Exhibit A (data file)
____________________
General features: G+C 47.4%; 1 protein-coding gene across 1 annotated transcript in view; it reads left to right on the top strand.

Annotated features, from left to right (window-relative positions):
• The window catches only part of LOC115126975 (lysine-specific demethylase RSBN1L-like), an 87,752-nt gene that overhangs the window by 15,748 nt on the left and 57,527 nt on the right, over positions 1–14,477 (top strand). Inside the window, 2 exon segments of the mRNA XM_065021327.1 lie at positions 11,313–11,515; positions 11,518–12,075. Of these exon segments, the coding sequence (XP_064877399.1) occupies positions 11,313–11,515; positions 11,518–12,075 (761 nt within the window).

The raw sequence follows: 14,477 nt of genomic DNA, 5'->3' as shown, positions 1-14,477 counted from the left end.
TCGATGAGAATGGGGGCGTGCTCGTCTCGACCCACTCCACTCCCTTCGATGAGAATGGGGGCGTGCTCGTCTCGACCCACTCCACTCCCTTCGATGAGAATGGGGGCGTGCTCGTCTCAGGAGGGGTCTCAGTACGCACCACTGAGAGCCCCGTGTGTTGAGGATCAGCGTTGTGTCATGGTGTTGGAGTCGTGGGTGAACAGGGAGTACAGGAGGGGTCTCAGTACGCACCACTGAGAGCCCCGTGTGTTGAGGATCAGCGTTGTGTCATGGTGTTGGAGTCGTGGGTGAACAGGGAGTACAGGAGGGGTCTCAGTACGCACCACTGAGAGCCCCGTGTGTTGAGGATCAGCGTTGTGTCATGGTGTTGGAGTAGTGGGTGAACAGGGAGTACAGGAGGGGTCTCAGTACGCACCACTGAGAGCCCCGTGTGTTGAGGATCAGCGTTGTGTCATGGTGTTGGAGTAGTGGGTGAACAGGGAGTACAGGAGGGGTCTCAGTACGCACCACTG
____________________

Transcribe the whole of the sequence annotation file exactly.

General features: G+C 47.4%; 1 protein-coding gene across 1 annotated transcript in view; it reads left to right on the top strand.

Annotated features, from left to right (window-relative positions):
• The window catches only part of LOC115126975 (lysine-specific demethylase RSBN1L-like), an 87,752-nt gene that overhangs the window by 15,748 nt on the left and 57,527 nt on the right, over positions 1–14,477 (top strand). Inside the window, 2 exon segments of the mRNA XM_065021327.1 lie at positions 11,313–11,515; positions 11,518–12,075. Of these exon segments, the coding sequence (XP_064877399.1) occupies positions 11,313–11,515; positions 11,518–12,075 (761 nt within the window).

The raw sequence follows: 14,477 nt of genomic DNA, 5'->3' as shown, positions 1-14,477 counted from the left end.
TCGATGAGAATGGGGGCGTGCTCGTCTCGACCCACTCCACTCCCTTCGATGAGAATGGGGGCGTGCTCGTCTCGACCCACTCCACTCCCTTCGATGAGAATGGGGGCGTGCTCGTCTCAGGAGGGGTCTCAGTACGCACCACTGAGAGCCCCGTGTGTTGAGGATCAGCGTTGTGTCATGGTGTTGGAGTCGTGGGTGAACAGGGAGTACAGGAGGGGTCTCAGTACGCACCACTGAGAGCCCCGTGTGTTGAGGATCAGCGTTGTGTCATGGTGTTGGAGTCGTGGGTGAACAGGGAGTACAGGAGGGGTCTCAGTACGCACCACTGAGAGCCCCGTGTGTTGAGGATCAGCGTTGTGTCATGGTGTTGGAGTAGTGGGTGAACAGGGAGTACAGGAGGGGTCTCAGTACGCACCACTGAGAGCCCCGTGTGTTGAGGATCAGCGTTGTGTCATGGTGTTGGAGTAGTGGGTGAACAGGGAGTACAGGAGGGGTCTCAGTACGCACCACTG